History

With the aid of slavery, prosperity and productivity became the dominating factor throughout the British Virgin Islands. In 1774, the House of Assembly met for the first time in Road Town, Tortola and this is considered the official date of settlement of the British Virgin Islands.

 
August 1st, 1834 the Emancipation Proclamation brought freedom to 5,133 slaves. A few days later, William Roger Isaacs, President of the Virgin Islands, informed London that the proclamation day "passed off very quietly and the Negroes throughout the island have, contrary to the expectations which were entertained, with a very few exceptions, commenced their labour under the new system in an orderly and peaceable manner."

 
Jost Van Dyke is one of the British Virgin Islands. Jost is a volcanic island of approximately 8 square miles, and lies about 5 miles northwest of Tortola, 7 miles northeast of St. Thomas, and 5 miles north of St. John. Winter temperatures range between 75 and 85 degrees, with summer temperatures in the 80-90 degree range and occasionally reaching into the lower 90's. Showers do occur, but rarely last more than 10 minutes. The prevailing easterly trade winds provide great sailing and "natural" air conditioning.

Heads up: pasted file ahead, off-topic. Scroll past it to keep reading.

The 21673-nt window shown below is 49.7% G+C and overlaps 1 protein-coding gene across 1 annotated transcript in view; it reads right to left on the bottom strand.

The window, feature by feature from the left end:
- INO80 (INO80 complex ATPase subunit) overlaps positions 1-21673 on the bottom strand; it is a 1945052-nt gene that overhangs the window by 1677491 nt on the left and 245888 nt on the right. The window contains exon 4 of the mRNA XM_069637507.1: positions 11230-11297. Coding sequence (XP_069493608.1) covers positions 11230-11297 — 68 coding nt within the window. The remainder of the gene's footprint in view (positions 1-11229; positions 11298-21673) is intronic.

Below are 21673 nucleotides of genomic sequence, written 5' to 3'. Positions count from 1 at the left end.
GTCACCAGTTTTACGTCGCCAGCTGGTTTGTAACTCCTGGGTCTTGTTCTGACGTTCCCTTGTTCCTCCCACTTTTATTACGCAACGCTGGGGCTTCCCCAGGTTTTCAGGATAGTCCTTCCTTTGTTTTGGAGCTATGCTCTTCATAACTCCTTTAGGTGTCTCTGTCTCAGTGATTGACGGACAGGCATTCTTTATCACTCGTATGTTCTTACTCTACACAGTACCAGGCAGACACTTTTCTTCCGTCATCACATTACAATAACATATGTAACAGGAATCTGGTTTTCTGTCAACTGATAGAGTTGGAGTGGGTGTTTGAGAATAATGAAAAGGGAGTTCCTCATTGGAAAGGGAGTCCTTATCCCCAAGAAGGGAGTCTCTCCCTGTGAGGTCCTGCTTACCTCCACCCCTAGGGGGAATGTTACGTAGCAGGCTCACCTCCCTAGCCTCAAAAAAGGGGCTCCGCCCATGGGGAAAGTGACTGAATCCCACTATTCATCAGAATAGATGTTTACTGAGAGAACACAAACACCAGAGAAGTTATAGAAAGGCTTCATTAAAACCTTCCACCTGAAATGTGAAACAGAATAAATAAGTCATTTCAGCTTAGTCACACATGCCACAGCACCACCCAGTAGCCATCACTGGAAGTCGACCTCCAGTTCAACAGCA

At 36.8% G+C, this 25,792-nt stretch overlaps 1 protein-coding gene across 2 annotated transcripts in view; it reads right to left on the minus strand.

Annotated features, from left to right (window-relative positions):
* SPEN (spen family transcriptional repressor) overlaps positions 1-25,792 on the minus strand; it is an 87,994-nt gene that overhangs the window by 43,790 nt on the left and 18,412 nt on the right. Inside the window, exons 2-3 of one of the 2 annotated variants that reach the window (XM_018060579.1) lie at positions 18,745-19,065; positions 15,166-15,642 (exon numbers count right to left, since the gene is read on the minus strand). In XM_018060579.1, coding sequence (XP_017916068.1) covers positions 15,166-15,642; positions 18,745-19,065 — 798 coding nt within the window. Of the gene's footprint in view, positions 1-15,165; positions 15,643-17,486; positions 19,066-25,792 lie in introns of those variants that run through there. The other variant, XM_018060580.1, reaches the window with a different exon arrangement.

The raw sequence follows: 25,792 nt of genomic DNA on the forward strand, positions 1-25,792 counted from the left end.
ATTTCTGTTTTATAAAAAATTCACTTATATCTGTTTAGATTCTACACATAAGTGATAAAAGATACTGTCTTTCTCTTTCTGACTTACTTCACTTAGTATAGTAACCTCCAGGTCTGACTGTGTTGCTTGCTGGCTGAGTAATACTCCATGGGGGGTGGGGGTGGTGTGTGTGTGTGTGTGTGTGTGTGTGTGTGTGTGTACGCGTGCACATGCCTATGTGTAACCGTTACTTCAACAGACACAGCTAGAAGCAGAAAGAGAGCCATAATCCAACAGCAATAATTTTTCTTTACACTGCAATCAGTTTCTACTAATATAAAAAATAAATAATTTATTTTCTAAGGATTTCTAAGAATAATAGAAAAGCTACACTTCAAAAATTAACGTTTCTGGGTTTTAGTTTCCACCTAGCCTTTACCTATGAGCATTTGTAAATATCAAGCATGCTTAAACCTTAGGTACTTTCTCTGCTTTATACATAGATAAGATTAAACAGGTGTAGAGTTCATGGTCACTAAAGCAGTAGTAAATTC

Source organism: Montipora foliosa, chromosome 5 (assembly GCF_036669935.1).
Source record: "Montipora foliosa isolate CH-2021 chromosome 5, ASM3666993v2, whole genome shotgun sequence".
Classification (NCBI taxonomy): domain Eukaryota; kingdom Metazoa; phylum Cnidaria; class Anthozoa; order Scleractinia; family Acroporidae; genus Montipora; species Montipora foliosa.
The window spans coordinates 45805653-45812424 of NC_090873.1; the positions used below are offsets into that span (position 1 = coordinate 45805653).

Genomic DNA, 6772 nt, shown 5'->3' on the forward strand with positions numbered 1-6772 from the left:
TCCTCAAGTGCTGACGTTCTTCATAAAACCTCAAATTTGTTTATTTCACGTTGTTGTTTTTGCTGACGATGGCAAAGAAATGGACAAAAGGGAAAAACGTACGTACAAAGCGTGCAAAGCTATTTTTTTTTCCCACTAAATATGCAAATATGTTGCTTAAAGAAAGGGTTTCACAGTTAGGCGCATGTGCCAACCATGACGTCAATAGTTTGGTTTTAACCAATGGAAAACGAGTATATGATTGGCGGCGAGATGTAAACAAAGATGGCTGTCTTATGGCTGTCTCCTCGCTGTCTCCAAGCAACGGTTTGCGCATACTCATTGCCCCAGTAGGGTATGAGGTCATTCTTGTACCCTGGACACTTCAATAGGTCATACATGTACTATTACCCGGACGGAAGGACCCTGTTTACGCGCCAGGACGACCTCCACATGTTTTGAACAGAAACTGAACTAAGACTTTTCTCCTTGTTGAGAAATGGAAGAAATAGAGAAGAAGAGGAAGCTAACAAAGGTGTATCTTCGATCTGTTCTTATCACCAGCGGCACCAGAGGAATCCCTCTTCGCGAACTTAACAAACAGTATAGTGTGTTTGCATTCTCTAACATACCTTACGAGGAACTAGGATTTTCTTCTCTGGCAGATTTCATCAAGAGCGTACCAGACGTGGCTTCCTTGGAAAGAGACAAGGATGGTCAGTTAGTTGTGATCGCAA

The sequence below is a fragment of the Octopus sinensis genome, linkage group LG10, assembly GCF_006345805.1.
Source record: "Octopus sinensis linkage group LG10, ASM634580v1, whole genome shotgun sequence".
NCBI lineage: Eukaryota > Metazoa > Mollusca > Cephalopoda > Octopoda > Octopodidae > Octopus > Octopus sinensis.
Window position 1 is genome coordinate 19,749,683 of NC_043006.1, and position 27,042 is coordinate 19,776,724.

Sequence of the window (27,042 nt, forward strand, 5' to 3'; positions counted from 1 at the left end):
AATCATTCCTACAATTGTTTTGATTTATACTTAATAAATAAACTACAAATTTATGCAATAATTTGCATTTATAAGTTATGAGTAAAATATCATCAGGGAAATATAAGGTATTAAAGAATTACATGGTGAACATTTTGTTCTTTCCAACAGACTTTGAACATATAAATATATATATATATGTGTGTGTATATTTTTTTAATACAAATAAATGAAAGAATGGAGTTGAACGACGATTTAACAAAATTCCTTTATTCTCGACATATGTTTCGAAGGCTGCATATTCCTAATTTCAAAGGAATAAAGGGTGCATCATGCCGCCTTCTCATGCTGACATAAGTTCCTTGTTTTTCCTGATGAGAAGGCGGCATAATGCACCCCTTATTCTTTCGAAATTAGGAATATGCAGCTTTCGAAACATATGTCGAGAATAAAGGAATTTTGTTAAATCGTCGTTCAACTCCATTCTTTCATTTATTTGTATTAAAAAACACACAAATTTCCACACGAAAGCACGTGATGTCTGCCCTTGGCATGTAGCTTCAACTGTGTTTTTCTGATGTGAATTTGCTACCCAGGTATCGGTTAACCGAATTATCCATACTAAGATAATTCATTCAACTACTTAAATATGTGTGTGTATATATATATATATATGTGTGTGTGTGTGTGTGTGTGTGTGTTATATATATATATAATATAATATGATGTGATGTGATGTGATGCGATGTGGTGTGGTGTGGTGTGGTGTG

Jost Van Dyke was named for a Dutch pirate, and was once a popular hangout for buccaneers and smugglers. In the 1730's, it was settled by Quakers, who began cultivating the land for sugar cane and cotton. Dr. John C. Lettsome (founder of the British Medical Society) was born on Little Jost Van Dyke in 1744, and William Thornton (architect of the U.S. Capitol building and the first U.S. Secretary of Patents) was born on Jost, both children of original Quaker settlers.
Today, Jost Van Dyke has about 175 permanent residents, most of whom live in Great Harbour and secondarily, Little Harbour. There are only 11 year-round residents in White Bay.

Great Harbour is the "commercial" center of the island, with five restaurant/bars, the government administration/Customs building, a small Methodist Church, a school and library, small grocery store, bakery, ice house and several small boutiques. Little Harbour has three restaurants, all specializing in lobster dinners. Up until March of 1996, the only way to get to these harbours from White Bay was by water taxi. However, we now have a paved road, and access to the rest of the island is much easier.